City Discusses Increasing Development Fees

First published in the Dec. 18 print issue of the Burbank Leader.

The Burbank City Council this week moved toward raising the fees charged for new development, a change that would boost funding for public improvements.
Burbank has not updated its development impact fees — or DIFs — since 1993, though they rise annually with the cost of inflation. Cities can set DIFs, a Community Development Department official told council members on Tuesday, to compensate for the burden a project has on their systems. For example, Burbank used DIF funds to pay for designs for a new central library, which representatives said is needed to accommodate the city’s projected population and job growth.
Money acquired through DIFs can only go toward public projects cities determine are necessary because of anticipated development. A 2019 study on Burbank’s DIFs indicated that through 2035, the municipality will need about $38.5 million for facilities and equipment, as well as $77.5 million for transportation improvements, to address projected growth. DIFs could fund about 30% of that need, the analysis said.
The study found that Burbank could charge developers far more than it currently does, though David Kraske, CDD director for transportation, cautioned that maxing out DIFs could discourage housing development.
Burbank currently assesses less than $2,200 for each unit of a multi-family housing project, even though the city could require more than $7,500 per unit. A medium-density project with 40 units would currently net the city about $86,000. With DIFs updated to the maximum limit, the same project would bring the city roughly $300,000.

Data: city of Burbank
Funds raised through development impact fees must go toward public benefits made necessary because of anticipated population and job growth. Burbank officials said raising fees could help pay for those improvements, but making them too high could discourage construction.

Burbank’s residential DIFs are also substantially below those of Glendale’s and Pasadena’s — the former’s, for instance, are about $18,800 per multi-family unit — but Kriske warned against making a direct comparison. Both cities, he explained, assess fees to pay for the costs of acquiring new land for parks, while Burbank focuses on improving existing parks. Kriske maintained that, without the park fee, the other cities’ DIFs would be lower than Burbank’s.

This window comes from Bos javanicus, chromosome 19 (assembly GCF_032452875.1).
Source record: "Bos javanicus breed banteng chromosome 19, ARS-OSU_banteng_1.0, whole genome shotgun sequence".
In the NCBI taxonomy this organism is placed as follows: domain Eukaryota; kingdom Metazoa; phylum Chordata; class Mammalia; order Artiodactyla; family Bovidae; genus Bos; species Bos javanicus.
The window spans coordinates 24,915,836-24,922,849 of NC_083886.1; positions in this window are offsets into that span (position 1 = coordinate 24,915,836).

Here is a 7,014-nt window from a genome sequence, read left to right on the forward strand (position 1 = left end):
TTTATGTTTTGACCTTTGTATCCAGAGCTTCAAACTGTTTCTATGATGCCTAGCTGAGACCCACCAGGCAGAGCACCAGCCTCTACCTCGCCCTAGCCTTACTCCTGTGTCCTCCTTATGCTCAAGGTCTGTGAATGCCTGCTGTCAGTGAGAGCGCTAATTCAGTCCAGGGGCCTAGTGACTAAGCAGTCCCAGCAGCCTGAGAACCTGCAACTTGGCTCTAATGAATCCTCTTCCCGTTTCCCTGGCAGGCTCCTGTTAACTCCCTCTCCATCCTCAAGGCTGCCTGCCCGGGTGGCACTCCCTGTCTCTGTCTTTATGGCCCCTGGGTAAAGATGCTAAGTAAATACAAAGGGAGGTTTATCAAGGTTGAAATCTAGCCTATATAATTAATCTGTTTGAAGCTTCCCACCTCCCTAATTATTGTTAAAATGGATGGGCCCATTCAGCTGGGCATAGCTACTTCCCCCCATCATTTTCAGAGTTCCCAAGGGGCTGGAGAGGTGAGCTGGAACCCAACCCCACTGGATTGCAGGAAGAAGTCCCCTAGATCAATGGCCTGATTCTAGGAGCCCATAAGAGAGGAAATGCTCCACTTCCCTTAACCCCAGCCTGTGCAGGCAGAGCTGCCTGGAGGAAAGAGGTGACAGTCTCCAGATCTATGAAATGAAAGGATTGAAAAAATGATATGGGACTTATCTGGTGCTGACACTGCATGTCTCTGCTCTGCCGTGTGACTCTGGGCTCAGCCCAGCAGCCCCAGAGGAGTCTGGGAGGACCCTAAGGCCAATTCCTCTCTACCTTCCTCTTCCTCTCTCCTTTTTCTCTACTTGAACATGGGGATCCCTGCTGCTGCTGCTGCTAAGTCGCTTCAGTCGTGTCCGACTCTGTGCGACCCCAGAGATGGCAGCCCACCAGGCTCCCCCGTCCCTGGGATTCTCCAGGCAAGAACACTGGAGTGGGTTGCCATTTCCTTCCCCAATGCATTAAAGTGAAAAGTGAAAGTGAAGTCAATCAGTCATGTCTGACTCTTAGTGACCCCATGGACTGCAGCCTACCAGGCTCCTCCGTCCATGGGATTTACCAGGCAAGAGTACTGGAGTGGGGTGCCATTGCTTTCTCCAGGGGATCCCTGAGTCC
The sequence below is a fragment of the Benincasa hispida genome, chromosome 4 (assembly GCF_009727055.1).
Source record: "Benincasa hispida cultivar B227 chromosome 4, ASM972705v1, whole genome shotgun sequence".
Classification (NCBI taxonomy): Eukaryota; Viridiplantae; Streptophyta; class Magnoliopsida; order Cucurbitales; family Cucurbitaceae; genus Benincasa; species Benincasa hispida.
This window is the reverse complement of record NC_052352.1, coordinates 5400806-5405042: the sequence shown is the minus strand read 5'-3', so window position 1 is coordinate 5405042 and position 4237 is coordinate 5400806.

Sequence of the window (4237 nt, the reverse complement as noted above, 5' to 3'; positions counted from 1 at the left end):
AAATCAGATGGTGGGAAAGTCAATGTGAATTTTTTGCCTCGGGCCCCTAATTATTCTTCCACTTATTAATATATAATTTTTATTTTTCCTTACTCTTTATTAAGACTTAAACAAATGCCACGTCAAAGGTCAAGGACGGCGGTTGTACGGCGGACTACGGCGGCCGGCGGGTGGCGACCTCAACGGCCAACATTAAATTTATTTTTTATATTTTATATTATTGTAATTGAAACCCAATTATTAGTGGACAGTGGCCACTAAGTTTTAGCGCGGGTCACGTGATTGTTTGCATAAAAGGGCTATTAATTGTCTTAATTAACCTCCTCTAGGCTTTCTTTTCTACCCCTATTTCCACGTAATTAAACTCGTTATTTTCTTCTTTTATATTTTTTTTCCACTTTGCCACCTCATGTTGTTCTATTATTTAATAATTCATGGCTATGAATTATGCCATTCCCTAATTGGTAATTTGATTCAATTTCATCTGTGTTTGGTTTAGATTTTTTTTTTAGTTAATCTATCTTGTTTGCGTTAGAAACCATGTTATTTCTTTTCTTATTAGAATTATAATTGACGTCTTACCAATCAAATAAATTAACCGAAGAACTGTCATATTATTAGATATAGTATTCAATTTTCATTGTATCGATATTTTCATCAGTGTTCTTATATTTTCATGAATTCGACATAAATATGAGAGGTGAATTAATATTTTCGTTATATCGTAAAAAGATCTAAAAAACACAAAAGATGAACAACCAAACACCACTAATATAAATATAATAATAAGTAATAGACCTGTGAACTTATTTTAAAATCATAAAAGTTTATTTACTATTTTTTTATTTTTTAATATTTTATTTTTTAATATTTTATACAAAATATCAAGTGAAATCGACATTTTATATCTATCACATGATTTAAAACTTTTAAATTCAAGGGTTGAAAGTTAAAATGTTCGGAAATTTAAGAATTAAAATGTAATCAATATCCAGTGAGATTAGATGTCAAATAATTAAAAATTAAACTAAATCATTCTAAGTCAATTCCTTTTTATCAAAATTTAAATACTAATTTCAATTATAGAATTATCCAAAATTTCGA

City Council members encouraged Kriske and his colleagues to move forward with updating Burbank’s DIFs, a process that is expected to conclude in early- to mid-2022.
“That’s the biggest perception from the residents every time there’s a big development, is that it’s a free giveaway,” Councilman Bob Frutos said.
Councilman Nick Schultz expressed interest in charging an additional impact fee to subsidize affordable housing, while Vice Mayor Konstantine Anthony suggested a policy that would give developers a discount on DIFs in return for including other community benefits such as environmentally friendly building designs or units for low-income households.
Burbank has at times negotiated with developers to receive public benefits in return for certain concessions — such as increased density or upgraded infrastructure. Some council members noted that some recent state laws have given housing developers more leeway in cities’ approval processes, potentially limiting municipal negotiating power. DIFs, they maintained, could ensure developers still pay their fair share of improvement costs.
“I personally believe,” Anthony added, “that looking back at how little we’ve charged over the years, ‘fair share’ today is probably a little bit higher than what our neighbors’ [fees] are.”